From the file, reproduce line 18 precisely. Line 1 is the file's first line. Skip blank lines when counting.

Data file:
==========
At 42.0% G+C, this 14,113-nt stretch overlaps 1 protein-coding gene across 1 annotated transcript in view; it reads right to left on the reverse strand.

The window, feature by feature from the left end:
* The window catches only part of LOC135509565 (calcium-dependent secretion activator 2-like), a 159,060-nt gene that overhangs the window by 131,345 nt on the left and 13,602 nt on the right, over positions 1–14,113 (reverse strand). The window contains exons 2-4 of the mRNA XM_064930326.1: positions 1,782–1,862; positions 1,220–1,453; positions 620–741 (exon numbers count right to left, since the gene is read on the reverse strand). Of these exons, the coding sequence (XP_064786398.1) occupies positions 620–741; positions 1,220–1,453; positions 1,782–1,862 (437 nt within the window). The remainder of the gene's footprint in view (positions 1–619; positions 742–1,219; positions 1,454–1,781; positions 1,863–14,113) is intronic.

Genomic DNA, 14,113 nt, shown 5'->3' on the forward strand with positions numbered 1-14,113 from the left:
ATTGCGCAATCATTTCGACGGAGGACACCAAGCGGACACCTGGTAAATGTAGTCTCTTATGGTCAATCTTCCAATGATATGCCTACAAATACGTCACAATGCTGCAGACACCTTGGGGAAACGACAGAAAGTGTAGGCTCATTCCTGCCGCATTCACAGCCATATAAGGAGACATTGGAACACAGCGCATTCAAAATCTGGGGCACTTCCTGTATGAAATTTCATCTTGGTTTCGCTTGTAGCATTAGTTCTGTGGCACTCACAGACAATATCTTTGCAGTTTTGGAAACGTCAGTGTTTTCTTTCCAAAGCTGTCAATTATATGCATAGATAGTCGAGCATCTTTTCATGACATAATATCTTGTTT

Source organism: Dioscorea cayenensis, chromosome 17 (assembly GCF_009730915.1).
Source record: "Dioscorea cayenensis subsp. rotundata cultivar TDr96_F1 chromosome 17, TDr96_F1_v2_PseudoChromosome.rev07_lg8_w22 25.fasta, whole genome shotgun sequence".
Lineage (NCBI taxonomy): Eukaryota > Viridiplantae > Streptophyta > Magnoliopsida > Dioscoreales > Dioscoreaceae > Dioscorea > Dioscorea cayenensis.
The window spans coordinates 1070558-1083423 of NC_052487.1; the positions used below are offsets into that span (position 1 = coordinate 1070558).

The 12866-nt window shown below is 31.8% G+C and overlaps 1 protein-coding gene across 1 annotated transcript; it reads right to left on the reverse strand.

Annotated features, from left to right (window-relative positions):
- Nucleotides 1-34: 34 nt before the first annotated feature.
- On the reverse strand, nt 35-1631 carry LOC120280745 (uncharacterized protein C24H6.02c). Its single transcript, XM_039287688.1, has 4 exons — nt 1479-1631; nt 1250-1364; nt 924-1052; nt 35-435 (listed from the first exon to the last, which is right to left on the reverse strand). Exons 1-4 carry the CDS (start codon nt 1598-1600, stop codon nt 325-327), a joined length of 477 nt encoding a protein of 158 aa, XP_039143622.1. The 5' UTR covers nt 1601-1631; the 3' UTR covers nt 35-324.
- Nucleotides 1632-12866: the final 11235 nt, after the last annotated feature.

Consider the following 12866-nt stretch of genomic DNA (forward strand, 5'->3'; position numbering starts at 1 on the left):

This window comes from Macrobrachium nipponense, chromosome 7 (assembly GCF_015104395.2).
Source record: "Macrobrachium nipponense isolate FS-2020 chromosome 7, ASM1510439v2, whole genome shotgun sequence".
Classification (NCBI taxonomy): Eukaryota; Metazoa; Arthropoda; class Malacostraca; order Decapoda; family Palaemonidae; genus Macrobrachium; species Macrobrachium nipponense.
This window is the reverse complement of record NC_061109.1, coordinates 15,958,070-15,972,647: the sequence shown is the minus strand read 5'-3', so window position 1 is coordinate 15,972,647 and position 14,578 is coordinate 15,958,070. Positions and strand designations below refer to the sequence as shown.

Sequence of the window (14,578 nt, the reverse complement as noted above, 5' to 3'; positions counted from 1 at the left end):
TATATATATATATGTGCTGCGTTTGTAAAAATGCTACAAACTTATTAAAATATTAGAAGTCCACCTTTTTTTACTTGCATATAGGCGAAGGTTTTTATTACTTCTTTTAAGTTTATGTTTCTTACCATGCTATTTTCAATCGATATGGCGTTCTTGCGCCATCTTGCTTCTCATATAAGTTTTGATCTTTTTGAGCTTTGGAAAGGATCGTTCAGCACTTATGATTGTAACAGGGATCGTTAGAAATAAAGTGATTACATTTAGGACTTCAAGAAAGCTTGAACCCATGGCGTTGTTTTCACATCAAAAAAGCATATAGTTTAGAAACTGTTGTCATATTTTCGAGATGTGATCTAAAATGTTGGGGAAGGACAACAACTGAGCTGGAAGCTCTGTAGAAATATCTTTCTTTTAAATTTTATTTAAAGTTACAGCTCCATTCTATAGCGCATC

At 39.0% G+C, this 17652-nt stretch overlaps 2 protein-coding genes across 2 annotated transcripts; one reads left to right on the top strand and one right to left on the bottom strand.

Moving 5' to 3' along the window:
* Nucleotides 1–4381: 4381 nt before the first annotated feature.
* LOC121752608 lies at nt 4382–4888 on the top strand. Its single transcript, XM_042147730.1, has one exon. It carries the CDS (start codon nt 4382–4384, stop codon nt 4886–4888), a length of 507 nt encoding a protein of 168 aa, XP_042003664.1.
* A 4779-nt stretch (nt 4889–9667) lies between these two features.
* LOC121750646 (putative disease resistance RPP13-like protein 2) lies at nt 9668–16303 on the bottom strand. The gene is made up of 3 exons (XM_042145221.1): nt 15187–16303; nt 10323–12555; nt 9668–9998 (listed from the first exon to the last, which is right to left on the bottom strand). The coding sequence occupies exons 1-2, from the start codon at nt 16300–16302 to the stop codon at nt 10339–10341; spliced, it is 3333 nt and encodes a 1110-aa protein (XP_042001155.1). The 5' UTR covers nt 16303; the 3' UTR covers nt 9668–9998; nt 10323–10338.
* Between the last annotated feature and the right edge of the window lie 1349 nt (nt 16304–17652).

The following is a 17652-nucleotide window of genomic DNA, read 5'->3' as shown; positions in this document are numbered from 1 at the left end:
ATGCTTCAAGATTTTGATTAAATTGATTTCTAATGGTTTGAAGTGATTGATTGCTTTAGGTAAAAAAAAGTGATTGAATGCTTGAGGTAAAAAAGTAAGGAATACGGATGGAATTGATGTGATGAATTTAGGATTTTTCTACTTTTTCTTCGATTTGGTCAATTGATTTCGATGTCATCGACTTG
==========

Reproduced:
Classification (NCBI taxonomy): Eukaryota; Metazoa; Arthropoda; class Malacostraca; order Decapoda; family Palaemonidae; genus Macrobrachium; species Macrobrachium nipponense.